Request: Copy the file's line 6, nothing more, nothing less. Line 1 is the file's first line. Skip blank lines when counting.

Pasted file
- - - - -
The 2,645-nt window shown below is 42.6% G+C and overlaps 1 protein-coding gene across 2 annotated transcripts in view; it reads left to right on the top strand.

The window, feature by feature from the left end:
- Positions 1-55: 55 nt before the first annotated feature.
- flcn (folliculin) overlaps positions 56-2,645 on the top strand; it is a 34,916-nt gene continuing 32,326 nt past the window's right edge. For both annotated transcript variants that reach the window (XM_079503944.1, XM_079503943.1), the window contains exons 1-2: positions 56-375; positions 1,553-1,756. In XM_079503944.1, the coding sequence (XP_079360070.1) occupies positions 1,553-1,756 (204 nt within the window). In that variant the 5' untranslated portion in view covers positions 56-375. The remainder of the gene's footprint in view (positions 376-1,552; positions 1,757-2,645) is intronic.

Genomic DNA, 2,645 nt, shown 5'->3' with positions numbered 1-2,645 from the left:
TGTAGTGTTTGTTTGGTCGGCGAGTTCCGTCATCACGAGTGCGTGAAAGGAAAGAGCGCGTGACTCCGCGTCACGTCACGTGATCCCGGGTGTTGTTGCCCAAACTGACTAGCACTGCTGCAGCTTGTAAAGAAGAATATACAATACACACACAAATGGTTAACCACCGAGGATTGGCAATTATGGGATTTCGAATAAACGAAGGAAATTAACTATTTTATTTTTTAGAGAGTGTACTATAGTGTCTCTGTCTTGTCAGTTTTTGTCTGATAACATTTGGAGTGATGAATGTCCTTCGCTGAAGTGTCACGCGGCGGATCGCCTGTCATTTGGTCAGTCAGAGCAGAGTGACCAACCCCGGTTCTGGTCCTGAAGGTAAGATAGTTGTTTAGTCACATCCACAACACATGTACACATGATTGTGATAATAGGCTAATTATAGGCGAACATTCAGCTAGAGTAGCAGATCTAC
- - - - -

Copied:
TGTAGTGTTTGTTTGGTCGGCGAGTTCCGTCATCACGAGTGCGTGAAAGGAAAGAGCGCGTGACTCCGCGTCACGTCACGTGATCCCGGGTGTTGTTGCCCAAACTGACTAGCACTGCTGCAGCTTGTAAAGAAGAATATACAATACACACACAAATGGTTAACCACCGAGGATTGGCAATTATGGGATTTCGAATAAACGAAGGAAATTAACTATTTTATTTTTTAGAGAGTGTACTATAGTGTCTCTGTCTTGTCAGTTTTTGTCTGATAACATTTGGAGTGATGAATGTCCTTCGCTGAAGTGTCACGCGGCGGATCGCCTGTCATTTGGTCAGTCAGAGCAGAGTGACCAACCCCGGTTCTGGTCCTGAAGGTAAGATAGTTGTTTAGTCACATCCACAACACATGTACACATGATTGTGATAATAGGCTAATTATAGGCGAACATTCAGCTAGAGTAGCAGATCTAC